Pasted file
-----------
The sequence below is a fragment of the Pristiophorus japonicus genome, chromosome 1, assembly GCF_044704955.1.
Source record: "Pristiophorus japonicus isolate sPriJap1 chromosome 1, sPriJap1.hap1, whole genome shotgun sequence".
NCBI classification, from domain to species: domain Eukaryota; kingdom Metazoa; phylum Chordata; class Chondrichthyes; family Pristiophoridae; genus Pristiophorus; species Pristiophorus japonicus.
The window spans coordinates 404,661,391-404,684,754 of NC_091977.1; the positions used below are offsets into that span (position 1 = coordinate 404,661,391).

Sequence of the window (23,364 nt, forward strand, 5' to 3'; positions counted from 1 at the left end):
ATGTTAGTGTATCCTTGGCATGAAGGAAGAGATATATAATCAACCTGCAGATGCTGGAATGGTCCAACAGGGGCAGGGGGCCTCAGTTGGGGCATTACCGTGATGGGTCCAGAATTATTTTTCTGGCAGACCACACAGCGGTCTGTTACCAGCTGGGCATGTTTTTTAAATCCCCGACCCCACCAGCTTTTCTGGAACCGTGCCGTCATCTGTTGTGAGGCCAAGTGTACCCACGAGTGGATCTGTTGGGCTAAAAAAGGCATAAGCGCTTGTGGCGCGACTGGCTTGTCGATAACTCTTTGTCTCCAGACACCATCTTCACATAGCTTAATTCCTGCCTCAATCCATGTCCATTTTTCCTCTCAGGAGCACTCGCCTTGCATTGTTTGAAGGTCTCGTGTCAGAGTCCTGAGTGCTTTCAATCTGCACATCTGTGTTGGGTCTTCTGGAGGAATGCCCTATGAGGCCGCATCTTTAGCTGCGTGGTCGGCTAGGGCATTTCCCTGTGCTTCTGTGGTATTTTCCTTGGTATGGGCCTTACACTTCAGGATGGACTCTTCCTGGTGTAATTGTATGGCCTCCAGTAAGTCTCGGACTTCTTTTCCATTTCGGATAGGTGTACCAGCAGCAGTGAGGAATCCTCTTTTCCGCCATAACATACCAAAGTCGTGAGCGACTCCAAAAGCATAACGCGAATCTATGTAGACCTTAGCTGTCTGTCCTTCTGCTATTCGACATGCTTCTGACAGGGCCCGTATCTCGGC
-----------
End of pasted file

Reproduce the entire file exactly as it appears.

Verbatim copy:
The sequence below is a fragment of the Pristiophorus japonicus genome, chromosome 1, assembly GCF_044704955.1.
Source record: "Pristiophorus japonicus isolate sPriJap1 chromosome 1, sPriJap1.hap1, whole genome shotgun sequence".
NCBI classification, from domain to species: domain Eukaryota; kingdom Metazoa; phylum Chordata; class Chondrichthyes; family Pristiophoridae; genus Pristiophorus; species Pristiophorus japonicus.
The window spans coordinates 404,661,391-404,684,754 of NC_091977.1; the positions used below are offsets into that span (position 1 = coordinate 404,661,391).

Sequence of the window (23,364 nt, forward strand, 5' to 3'; positions counted from 1 at the left end):
ATGTTAGTGTATCCTTGGCATGAAGGAAGAGATATATAATCAACCTGCAGATGCTGGAATGGTCCAACAGGGGCAGGGGGCCTCAGTTGGGGCATTACCGTGATGGGTCCAGAATTATTTTTCTGGCAGACCACACAGCGGTCTGTTACCAGCTGGGCATGTTTTTTAAATCCCCGACCCCACCAGCTTTTCTGGAACCGTGCCGTCATCTGTTGTGAGGCCAAGTGTACCCACGAGTGGATCTGTTGGGCTAAAAAAGGCATAAGCGCTTGTGGCGCGACTGGCTTGTCGATAACTCTTTGTCTCCAGACACCATCTTCACATAGCTTAATTCCTGCCTCAATCCATGTCCATTTTTCCTCTCAGGAGCACTCGCCTTGCATTGTTTGAAGGTCTCGTGTCAGAGTCCTGAGTGCTTTCAATCTGCACATCTGTGTTGGGTCTTCTGGAGGAATGCCCTATGAGGCCGCATCTTTAGCTGCGTGGTCGGCTAGGGCATTTCCCTGTGCTTCTGTGGTATTTTCCTTGGTATGGGCCTTACACTTCAGGATGGACTCTTCCTGGTGTAATTGTATGGCCTCCAGTAAGTCTCGGACTTCTTTTCCATTTCGGATAGGTGTACCAGCAGCAGTGAGGAATCCTCTTTTCCGCCATAACATACCAAAGTCGTGAGCGACTCCAAAAGCATAACGCGAATCTATGTAGACCTTAGCTGTCTGTCCTTCTGCTATTCGACATGCTTCTGACAGGGCCCGTATCTCGGC